|Vietnam Table of Contents
With negotiations making little progress, the United States military commander in Saigon, General Creighton W. Abrams, who had held that post since mid-1968, requested and was given permission by President Richard M. Nixon to launch secret bombing attacks, beginning March 18, 1970, on what were described as Vietnamese communist sanctuaries and supply routes inside Cambodia. In late March, Prince Norodom Sihanouk of Cambodia was ousted as chief of state in a military coup led by Premier and Defense Minister, General Lon Nol. Shortly thereafter, the Lon Nol government cancelled an agreement that had allowed North Vietnam to use the port at Sihanoukville. Hanoi reacted by increasing support to the Khmer (Kampuchean) Communist Party, by then under the leadership of the radical Pol Pot. In April, Nixon authorized the invasion of Cambodia by a joint United States-ARVN force of 30,000 troops for the purpose of destroying Communist bases across the border. Little more than short-term gains were accomplished by the invasion, which resulted in massive protests in the United States, leading to the passage of legislation by Congress requiring the removal of United States troops from Cambodia by the end of June.
In 1971 and 1972, the communists faced some serious problems unrelated to United States offensive operations. The Saigon government began to gain some support in the Mekong Delta because of the implementation of a "land-to-the-tiller" reform program pressed on the Thieu government by Washington in 1970. Almost 400,000 farmers received a total of 600,000 hectares, and by 1972 tenancy reportedly had declined from about 60 percent to 34 percent in some rural areas. In addition, a People's Self-Defense Force Program begun about this time had some success in freeing ARVN troops for combat duty, as United States forces were gradually withdrawn. Although it wasn't clear at the time whether the withdrawal of United States troops would cause the ARVN to crumble instantly, as predicted by the communists, the decisive defeat of an ARVN operation mounted against the Ho Chi Minh Trail in Laos in March 1971 was an early indication. At the time of the ARVN defeat, however, the communists were coping with deteriorating morale and with dwindling numbers of troops; a rising desertion rate and falling recruitment levels had reduced PLAF strength from 250,000 in 1968 to less than 200,000 in 1971.
Both on the battlefield and at the conference table, a stalemate of sorts was reached by mid-1971. In negotiations there was some flexibility, as Washington offered a unilateral withdrawal of United States forces provided Hanoi stopped its infiltration of the South; and Hanoi countered by agreeing to a coalition government in Saigon along with a United States troop withdrawal and to a cease-fire following the formation of a new government. The main point of debate was the retention of President Thieu as head of the South Vietnamese government, which Washington demanded and Hanoi rejected. To break the deadlock, the party leadership in Hanoi turned again to the strategy of a general offensive and uprising. Accordingly, the so-called Easter offensive was launched beginning on March 30, 1972, with a threepronged attack across the DMZ through the A Shau Valley. The following day the communists attacked the city of Kontum and the provinces of Binh Dinh and Phuoc Tuy, threatening to cut South Vietnam in two. A few days later, three PAVN divisions attacked Binh Long Province along the Cambodian border, placing the capital, An Loc, under siege. In May the communists captured Quang Tri Province, including the capital, which was not recaptured by the ARVN until September. By that time, Quang Tri city had been virtually leveled by United States airstrikes. Although the Easter offensive did not result in the fall of the Saigon government, as the communists had hoped, it did further destabilize the government and reveal the ARVN's weaknesses. The costs were great on both sides, however, and by October both Hanoi and Washington were more inclined to negotiate. By then Hanoi had agreed to accept Thieu as president of a future Saigon government in exchange for the removal of United States forces without a corresponding removal of PAVN troops. Thieu's objections to the failure to require the removal of North Vietnamese forces was in the end ignored, and the Agreement on Ending the War and Restoring Peace in Vietnam was signed in Paris on January 27, 1973.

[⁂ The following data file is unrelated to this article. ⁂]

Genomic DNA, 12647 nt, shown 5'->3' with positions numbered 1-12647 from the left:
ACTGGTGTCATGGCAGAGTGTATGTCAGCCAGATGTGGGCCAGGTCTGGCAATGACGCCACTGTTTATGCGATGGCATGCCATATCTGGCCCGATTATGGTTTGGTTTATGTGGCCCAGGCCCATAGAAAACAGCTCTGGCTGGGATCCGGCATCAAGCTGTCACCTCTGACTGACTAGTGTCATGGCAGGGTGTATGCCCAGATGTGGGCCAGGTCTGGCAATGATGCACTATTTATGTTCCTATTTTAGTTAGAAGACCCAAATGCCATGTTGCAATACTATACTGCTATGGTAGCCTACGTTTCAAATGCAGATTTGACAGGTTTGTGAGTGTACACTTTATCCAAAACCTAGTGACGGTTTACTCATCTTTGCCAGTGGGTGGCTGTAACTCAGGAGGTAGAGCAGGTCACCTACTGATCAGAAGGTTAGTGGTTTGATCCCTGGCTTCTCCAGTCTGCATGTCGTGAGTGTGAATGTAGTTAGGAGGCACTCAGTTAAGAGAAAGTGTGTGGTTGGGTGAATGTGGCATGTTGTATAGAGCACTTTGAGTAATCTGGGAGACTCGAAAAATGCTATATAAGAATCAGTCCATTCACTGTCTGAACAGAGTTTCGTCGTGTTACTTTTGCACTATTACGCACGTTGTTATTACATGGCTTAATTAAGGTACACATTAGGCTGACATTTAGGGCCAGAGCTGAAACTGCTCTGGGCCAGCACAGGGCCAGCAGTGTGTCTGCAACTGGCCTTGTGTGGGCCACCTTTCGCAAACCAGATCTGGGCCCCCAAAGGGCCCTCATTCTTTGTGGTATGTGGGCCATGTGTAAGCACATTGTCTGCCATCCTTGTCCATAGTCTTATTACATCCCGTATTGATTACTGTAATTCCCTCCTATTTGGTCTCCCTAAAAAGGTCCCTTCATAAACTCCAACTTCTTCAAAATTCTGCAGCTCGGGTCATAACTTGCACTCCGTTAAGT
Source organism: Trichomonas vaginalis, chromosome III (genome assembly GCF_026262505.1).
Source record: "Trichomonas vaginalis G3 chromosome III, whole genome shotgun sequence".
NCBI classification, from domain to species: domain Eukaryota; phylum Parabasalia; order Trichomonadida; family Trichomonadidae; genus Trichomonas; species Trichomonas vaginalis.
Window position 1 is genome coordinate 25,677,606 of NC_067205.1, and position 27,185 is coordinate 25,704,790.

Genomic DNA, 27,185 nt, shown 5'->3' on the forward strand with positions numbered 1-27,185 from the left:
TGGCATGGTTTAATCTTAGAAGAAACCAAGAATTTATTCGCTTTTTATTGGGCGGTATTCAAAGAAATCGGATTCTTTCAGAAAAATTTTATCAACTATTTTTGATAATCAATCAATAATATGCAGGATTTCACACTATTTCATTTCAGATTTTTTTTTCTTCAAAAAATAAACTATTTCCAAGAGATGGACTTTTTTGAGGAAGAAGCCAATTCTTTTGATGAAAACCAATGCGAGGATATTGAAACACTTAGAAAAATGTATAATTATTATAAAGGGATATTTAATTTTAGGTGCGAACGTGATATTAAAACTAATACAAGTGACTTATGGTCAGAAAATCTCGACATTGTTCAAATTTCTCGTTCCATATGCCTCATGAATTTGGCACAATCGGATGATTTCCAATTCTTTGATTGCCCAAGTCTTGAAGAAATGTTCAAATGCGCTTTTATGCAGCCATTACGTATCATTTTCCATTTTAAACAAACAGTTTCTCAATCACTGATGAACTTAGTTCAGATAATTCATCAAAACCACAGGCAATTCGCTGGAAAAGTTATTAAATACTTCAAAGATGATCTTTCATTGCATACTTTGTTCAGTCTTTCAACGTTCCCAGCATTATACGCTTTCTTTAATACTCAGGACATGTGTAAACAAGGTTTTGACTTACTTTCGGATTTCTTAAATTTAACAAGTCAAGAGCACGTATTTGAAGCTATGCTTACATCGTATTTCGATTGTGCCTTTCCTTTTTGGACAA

Source: U.S. Library of Congress